LAW & ORDER:: Your Pets

ASK A LAWYER No matter how much we love our pets, there’s always the chance they will run into a legal situation. Attorney David Aylor took time to answer questions from our readers in this edition of Ask a Lawyer. QUESTION: Is there a leash law for cats in North Charleston? My friend says she was stopped and told she had to put her cat on a leash, unless it was "ear-tipped." Any scoop? – "No Leash" Lisa, North Charleston DAVID AYLOR: Lisa, yes, there is a cat leash ordinance in North Charleston, and in fact, many other area municipalities have similar laws on the books. While usually not enforced, animal control officials can give you a ticket for a cat on the run. We're told that you will likely get a warning before any ticket. (Feral or free-roaming cats which are "ear tipped," signifying they have been spayed or neutered, are typically exempt from enforcement). If you’re surprised that cats must be on a leash, you’re not alone. Most people believe that leash laws only pertain to dogs and that is rooted in history according to the Michigan State Animal and Legal Historical Center quoted here: “Dogs have historically been the symbol of the hydrophobic, marauding beast, ravaging small children and livestock alike. Cats, by virtue of their general overall size and jaw strength, were not seen as a threat to civilized society. Further, cats in agricultural locations kept to themselves in barn communities, surviving with little concern or connection to human life. As times change, however, so do the concerns of pet owners.” Michigan State researchers also find that many lawmakers are reluctant to require leashes for cats because it may interfere with their natural abilities: “Historically cats roamed agricultural areas as a means of pest control. Thus, leashing the cat would impair its ability to catch rodents. Many cat owners worry about strangulation if


cats were required to wear collars. Some groups contend that restricting a cat to a collar or indoors goes against its basic instinctual nature.” But, the law is the law, and in North Charleston your cat must technically be on a leash if outdoors. Typically, your cat will only gain the notice of animal control if there are complaints from a neighbor, or if your cat is continuously getting into trouble around the block. Getting cited is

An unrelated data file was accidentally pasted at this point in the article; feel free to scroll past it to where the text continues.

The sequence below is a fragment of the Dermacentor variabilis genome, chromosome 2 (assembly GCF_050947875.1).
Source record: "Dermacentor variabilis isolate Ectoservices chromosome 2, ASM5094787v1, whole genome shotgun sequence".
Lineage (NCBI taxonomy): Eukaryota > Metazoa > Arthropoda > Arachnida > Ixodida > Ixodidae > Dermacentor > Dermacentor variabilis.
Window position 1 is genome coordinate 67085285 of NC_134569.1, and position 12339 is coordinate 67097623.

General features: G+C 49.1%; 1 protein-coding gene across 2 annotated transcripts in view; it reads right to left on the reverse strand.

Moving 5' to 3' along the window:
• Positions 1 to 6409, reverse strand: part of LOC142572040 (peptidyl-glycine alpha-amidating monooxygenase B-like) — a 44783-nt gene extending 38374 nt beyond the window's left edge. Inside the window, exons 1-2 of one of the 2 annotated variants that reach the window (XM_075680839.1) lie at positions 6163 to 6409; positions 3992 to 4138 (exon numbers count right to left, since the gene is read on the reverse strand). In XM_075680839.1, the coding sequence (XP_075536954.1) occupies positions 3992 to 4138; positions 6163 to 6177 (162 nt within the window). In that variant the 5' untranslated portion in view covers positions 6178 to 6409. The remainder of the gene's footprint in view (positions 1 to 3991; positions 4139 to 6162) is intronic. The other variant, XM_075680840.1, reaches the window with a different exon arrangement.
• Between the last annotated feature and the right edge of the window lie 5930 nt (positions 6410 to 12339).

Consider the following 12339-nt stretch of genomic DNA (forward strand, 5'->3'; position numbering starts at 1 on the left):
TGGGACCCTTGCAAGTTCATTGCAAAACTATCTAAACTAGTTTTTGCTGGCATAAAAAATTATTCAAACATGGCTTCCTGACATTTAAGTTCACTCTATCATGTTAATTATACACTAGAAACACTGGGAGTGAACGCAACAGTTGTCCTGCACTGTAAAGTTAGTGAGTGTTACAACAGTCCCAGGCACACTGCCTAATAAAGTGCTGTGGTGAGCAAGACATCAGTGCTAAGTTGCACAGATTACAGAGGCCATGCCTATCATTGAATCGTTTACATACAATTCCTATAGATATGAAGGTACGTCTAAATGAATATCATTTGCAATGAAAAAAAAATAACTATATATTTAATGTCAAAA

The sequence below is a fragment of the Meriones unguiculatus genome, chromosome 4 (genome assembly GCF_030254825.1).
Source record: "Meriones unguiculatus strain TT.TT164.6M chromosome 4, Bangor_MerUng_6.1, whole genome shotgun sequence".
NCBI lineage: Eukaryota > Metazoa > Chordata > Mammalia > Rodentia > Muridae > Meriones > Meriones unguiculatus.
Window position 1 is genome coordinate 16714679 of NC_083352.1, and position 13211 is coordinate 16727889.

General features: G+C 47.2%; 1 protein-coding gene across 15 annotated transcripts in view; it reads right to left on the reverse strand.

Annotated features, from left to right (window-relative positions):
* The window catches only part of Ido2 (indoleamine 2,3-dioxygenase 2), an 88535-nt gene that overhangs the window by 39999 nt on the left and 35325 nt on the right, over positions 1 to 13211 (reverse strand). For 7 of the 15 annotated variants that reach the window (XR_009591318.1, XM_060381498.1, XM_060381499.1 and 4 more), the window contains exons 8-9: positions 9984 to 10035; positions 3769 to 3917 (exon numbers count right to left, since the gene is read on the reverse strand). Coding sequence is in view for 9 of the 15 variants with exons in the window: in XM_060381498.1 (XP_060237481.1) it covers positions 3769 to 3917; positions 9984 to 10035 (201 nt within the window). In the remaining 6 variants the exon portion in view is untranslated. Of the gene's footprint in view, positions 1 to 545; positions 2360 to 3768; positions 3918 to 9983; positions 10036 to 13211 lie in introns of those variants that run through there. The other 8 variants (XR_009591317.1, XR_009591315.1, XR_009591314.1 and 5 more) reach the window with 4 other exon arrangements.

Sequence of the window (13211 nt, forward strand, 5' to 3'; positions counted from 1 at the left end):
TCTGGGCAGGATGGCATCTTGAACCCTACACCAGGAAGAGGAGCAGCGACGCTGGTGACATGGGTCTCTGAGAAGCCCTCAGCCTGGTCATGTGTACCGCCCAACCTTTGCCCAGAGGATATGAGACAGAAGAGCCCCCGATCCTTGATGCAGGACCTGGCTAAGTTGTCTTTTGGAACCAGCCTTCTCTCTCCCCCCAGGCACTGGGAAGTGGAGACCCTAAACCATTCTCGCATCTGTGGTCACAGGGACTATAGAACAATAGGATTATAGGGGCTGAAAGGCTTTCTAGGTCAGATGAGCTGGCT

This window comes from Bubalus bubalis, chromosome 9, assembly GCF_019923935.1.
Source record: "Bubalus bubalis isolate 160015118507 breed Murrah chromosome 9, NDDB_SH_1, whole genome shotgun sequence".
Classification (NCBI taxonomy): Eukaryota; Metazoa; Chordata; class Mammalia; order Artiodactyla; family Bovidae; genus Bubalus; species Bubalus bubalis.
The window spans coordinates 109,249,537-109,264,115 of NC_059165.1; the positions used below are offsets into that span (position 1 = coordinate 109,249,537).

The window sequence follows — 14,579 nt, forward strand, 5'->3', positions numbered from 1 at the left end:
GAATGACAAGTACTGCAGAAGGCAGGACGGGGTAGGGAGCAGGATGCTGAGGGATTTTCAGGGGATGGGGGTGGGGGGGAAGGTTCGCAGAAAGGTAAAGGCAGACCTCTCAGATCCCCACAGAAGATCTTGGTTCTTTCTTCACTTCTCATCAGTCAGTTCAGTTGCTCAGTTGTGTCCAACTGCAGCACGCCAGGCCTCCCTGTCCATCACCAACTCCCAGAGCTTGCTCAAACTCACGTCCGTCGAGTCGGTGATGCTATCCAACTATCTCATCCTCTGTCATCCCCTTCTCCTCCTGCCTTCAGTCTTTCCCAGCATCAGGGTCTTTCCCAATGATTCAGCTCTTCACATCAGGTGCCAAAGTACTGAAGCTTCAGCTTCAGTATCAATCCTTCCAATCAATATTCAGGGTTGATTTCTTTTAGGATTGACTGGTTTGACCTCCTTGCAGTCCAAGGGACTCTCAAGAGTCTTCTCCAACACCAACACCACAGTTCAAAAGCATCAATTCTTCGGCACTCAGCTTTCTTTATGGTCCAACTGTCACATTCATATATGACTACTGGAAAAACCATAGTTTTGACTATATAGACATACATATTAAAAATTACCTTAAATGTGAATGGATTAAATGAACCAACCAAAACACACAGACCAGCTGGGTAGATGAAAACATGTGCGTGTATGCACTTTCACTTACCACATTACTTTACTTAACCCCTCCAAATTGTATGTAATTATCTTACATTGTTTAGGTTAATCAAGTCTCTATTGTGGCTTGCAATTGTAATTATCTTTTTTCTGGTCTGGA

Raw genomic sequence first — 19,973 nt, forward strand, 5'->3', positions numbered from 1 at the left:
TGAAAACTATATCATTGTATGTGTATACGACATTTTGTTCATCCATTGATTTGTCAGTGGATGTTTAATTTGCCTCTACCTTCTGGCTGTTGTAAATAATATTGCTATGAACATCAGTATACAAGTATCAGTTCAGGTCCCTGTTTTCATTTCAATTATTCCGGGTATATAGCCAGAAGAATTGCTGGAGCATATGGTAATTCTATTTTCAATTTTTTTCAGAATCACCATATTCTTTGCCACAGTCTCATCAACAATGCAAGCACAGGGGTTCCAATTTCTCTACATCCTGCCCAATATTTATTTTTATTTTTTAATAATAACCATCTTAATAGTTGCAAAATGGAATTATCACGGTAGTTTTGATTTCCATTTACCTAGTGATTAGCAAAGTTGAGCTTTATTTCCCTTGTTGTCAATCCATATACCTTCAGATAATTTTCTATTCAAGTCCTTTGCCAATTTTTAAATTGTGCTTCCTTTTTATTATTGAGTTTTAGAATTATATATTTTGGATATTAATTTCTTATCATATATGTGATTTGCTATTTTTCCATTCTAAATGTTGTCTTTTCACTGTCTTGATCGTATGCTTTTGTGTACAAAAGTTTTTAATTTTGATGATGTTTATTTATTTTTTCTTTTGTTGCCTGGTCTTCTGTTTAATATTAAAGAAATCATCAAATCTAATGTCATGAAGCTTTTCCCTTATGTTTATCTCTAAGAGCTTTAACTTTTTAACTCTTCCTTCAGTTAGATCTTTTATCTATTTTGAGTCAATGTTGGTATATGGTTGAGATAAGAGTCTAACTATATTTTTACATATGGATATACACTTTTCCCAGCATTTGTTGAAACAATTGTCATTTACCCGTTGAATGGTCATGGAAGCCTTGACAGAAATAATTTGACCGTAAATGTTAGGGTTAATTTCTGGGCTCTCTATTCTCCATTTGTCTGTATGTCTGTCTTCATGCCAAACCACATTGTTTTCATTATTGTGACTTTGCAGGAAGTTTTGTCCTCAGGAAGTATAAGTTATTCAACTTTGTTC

David Aylor with his son Fletcher and English Lab, Belle.

no laughing matter. You could end up with a fine of $1,092 or spend 30 days in jail! If you are stopped, remember to be polite and respectful and make your case in court -- not on the street, where your anger could work against you. In many cases, the leash law you hear about that you think only applies to your dog, really applies to all animals. This includes pigs, bunnies, goats and as we’ve learned, cats.

If you have a legal question regarding pets, write us at and we will try and get it answered for you.



BIRDS:: At the Beach


Let ’em Rest, Let ’em Nest C

harleston Animal Society is teaming up with Audubon South Carolina in a brand new campaign called “Let ’em Rest, Let ’em Nest.” The campaign is designed to teach the importance of reducing human disturbance to popular beaches and coasts on which declining shorebird species depend. Every year, hundreds of thousands of shorebirds use South Carolina beaches and shores to replenish energy, find food and to hatch their young. Birds seen in coastal areas are usually in the middle of nesting or migration, many flying thousands of miles to reach their destinations. Starting in late February, migrating shorebirds begin to arrive from the south to rest on our coast. Beach-nesting birds begin their nesting process in mid-March. “It is of utmost importance that we respect the birds during this time. Let’s show them a little southern hospitality,” said Nolan Schillerstrom, the Coastal Program Coordinator for Audubon South Carolina. “When the birds are on our beaches it’s like a layover when traveling on an airplane—they haven’t reached their destination yet and they are tired, hungry and desperate to rest and refuel.” Any disturbance to migrating birds during their time spent on the South Carolina coast can be life threatening. Extra strength used to escape or fend off intruders, being chased by


dogs or children or even scarcity of food and habitat can derail a bird’s migration and nesting. “The best thing we can do is simply to ‘let ’em rest, and let ’em nest’ and give the birds plenty of space so they don’t feel threatened,” Schillerstrom added. “For these birds, it’s the difference between life and death.” Not only do birds add to the quality of life and aesthetics along the coast, their presence supports local economies through tourism. A 2011 report done by the U.S. Fish & Wildlife Service states that South Carolina wildlife watchers spent $467 million on wildlife-watching activities with over 536,000 people observing birds around the home and on trips in the state. “People usually want to do the right thing, and we have found that most people don’t always realize how valuable our coast is to shorebird survival,” says Sharon Richardson, Executive Director at Audubon South Carolina. “With so much at stake, letting birds rest in peace on the beach is a small act of kindness that can make all the difference for that bird, and the entire species.” The Let ’em Rest, Let ’em Nest program was created by Audubon South Carolina and Charleston Animal Society in efforts to decrease human-caused disturbance to declining migrating and nesting coastal birds and promote responsible dog ownership on the beach. “We want to do whatever we can